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Morocco: Jailed journalist Omar Radi sentenced for 'public drunkenness'

Fellow journalist Imad Stitou also sentenced over incident last year, despite judge not hearing from either of them in court
Radi's mother is pictured during a demonstration in support of her son in Casablanca on 22 September 2020 (AFP)

A court in Morocco on Thursday sentenced journalist and rights activist Omar Radi - who was already imprisoned on charges of espionage and rape - to a three-month suspended sentence for "public drunkenness", his lawyer Miloud Kandil said.  

Fellow journalist Imad Stitou received the same sentence, despite the judge at the Casablanca court not hearing from either of them, Kandil told AFP.

The charges relate to an incident in July last year when two journalists from the website Chouf TV filmed Radi, 35, and Stitou, 32, leaving a bar in the city.

The Chouf TV journalists were also handed two-month suspended sentences for "recording videos of a person without consent", according to Kandil.

At the time, Radi had accused Chouf TV of running "a coordinated defamation campaign" against him.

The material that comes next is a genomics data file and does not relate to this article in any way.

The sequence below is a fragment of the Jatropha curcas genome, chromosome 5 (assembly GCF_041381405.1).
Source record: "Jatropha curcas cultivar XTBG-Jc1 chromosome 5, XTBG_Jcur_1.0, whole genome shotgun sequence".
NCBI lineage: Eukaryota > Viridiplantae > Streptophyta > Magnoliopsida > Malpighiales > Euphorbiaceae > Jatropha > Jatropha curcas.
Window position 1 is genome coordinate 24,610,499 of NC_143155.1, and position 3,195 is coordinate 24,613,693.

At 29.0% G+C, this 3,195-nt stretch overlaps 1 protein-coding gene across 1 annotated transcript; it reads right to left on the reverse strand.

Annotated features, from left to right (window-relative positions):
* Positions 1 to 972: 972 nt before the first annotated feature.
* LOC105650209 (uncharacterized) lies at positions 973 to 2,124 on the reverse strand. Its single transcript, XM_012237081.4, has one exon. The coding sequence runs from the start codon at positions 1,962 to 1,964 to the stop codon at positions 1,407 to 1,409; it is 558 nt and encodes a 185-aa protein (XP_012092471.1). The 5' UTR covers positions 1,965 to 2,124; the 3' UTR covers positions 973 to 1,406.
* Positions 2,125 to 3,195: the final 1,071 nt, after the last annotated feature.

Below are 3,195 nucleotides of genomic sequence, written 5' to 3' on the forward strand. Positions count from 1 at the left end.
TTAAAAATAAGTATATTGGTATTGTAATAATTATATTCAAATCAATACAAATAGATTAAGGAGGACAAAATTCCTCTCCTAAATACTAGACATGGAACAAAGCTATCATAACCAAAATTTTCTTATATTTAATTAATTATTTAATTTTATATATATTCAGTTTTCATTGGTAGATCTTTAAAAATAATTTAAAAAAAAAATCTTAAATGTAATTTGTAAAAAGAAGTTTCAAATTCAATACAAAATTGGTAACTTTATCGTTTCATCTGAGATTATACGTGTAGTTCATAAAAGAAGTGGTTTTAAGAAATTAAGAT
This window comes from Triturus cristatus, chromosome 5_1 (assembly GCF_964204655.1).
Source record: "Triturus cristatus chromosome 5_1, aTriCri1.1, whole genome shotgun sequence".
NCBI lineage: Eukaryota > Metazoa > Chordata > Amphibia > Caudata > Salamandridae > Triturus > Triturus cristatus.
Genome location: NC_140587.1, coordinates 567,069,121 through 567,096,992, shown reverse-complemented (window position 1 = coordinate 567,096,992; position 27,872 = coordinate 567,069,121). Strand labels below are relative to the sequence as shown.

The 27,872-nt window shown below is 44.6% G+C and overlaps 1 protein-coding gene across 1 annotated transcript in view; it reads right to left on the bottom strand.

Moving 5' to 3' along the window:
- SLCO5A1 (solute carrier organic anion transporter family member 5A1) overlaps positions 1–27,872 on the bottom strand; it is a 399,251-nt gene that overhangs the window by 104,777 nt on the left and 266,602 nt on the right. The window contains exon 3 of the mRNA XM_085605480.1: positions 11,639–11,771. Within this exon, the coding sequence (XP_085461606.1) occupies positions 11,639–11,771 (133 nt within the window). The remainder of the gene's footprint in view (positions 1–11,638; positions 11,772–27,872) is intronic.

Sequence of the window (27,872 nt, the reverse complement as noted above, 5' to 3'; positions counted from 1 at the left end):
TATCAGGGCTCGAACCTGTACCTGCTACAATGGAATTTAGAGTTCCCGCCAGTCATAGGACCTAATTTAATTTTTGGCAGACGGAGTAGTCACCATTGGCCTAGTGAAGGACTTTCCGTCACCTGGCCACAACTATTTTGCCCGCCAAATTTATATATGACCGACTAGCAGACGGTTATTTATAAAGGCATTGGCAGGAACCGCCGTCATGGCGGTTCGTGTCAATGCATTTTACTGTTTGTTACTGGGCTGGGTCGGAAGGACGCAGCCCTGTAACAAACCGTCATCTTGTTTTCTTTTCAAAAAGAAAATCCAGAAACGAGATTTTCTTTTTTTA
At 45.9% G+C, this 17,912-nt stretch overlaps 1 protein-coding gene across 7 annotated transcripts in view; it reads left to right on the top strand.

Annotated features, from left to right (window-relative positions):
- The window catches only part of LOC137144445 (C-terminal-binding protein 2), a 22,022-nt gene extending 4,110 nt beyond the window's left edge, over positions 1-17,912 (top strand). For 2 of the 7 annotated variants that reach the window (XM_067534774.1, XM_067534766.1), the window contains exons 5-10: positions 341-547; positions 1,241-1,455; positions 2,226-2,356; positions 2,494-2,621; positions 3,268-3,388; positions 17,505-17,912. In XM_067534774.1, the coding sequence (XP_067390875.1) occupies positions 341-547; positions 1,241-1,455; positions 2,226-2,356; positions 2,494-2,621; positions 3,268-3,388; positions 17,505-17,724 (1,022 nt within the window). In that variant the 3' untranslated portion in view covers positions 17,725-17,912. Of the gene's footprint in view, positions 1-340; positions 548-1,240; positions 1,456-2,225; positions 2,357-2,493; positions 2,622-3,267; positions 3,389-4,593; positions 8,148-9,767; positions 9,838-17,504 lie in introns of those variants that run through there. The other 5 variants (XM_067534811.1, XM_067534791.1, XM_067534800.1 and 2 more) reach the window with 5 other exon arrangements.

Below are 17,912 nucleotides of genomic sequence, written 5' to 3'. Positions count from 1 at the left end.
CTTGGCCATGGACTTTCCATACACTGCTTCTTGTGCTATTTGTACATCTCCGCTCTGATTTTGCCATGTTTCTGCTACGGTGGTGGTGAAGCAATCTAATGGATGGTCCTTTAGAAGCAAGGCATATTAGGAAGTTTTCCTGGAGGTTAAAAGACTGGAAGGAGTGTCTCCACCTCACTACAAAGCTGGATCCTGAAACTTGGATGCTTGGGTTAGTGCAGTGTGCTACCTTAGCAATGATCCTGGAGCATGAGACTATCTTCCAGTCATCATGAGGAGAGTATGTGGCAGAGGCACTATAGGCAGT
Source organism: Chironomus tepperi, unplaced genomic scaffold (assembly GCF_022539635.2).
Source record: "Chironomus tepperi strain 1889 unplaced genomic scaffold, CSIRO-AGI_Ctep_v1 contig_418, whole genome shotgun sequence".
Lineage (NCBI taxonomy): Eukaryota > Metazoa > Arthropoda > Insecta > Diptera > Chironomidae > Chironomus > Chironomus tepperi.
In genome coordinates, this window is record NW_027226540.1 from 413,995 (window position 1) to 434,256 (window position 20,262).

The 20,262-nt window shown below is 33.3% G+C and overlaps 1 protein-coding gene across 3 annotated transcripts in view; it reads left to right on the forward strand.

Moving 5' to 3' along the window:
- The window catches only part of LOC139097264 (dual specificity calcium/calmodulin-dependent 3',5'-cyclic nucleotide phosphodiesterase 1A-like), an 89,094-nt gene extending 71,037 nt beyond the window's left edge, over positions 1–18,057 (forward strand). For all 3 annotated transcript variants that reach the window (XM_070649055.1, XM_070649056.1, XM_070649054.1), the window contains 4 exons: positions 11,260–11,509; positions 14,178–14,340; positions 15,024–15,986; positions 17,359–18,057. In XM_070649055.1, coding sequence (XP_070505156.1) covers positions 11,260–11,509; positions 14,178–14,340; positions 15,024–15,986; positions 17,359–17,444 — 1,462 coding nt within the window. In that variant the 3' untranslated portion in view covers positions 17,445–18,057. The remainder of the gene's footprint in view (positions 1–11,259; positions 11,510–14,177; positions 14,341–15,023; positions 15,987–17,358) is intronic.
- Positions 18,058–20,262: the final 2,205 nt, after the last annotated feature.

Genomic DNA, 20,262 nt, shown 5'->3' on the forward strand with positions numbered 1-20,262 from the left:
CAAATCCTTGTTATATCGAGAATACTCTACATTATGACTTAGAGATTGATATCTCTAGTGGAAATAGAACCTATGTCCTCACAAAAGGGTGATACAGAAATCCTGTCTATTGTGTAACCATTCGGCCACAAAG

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Radi is one of the founders of Le Desk, an independent Moroccan news website publishing content critical of the authorities. 

Spyware allegations

On 29 July 2020, Radi was arrested and charged with “harming the internal and external security of Morocco” and of receiving funds from sources “linked to foreign intelligence agencies”.

Radi was also charged with rape and indecent assault against a female after a former Le Desk colleague alleged he assaulted her. 

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He was sentenced last month to six years in jail on charges of espionage and rape, stirring condemnation from rights groups. Radi has protested his innocence throughout.

Stitou, who was said to have been present with Radi when he allegedly committed the rape, was sentenced to six months behind bars.

Radi's trial opened last year, just days after Amnesty International claimed that Moroccan authorities had planted Israel-made Pegasus spyware on his mobile phone.

Morocco was again cited in a report published last month as using the NSO Group's software to spy on dissidents. 

Moroccan authorities have "categorically rejected" using Israeli spyware to monitor critics at home and abroad.

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